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State needs new dams, reservoirs

Lawmakers and their supporters, right, stand on the levee above the Glenn-Colusa Irrigation District canal during a press conference in March 2014 to announce legislation to build the Sites Reservoir.
Lawmakers and their supporters, right, stand on the levee above the Glenn-Colusa Irrigation District canal during a press conference in March 2014 to announce legislation to build the Sites Reservoir. Sacramento Bee file

Like a gift card buried in a dresser drawer, it is easy to forget the promise of a previous season.

Just seven months ago, the Legislature passed a $7.5 billion water bond. It was California’s gift card for water with funding for groundwater cleanup, environmental projects and improving our ability to move water to places that needed it most.

It included $2.7 billion for more water storage. And not just any storage – for surface storage.

We were in the room when the final details were being put together. No one was talking about groundwater storage. For the first time in decades, there was open, clear support for additional surface water storage.

Not to be forgotten was the overwhelming support for a bond that included new reservoirs. Only two members of the Legislature voted against the bond in August. When put to a statewide vote, the bond passed with 67 percent of the vote, the highest for any ballot measure in November.

The opposing campaign clearly cited its concern about building additional dams as well. There can be no doubt the Legislature and the people of California thought they were voting for more reservoirs.

Surface storage is the first and most important part of a comprehensive water solution. Even the areas of the state with the greatest potential to recharge groundwater require a steady supply of water to fill the underground aquifers. Other than the few short months of heavy rains, that water will come from a reservoir.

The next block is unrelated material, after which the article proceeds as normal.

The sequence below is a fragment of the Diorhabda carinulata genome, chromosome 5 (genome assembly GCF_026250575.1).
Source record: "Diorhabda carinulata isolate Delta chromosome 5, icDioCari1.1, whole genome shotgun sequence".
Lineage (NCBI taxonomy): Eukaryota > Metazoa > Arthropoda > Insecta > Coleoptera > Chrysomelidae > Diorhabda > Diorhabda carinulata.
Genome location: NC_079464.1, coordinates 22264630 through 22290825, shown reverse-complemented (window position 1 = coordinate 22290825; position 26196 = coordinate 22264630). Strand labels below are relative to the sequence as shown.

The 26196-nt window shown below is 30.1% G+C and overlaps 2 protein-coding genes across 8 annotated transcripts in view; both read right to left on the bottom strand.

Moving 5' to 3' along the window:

Surface water storage also benefits the Delta and the environment. A primary requirement of the bond is that 50 percent of the benefits accrue to the public with an emphasis on the Delta. As new reservoirs are managed specifically to improve water releases for salmon and decrease salinity, these benefits will be clearly seen.

For example, the proposed Sites Reservoir in the Sacramento Valley would allow more water to be released for the four runs of salmon in its rivers. Sites would also support the winter flooding of rice fields that are critical habitat for the millions of birds that migrate along the Pacific Flyway.

The proposed Temperance Flat Dam in the San Joaquin Valley would provide certainty to communities such as Porterville, Lindsay and Orange Cove that totally rely on federal water for daily use. Temperance Flat would also help refill the San Joaquin groundwater basin by directing runoff to recharging basins that otherwise could not handle the water all at once.

Today’s angst and handwringing over new reservoirs should be seen for what it is – at best a lapse in memory. At worst it is an attempt to reverse the clear mandate that a long-awaited comprehensive solution to the state’s water problems include all options – even dams.

Tim Johnson is president and CEO of the California Rice Commission. Joel Nelsen is president and CEO of California Citrus Mutual.

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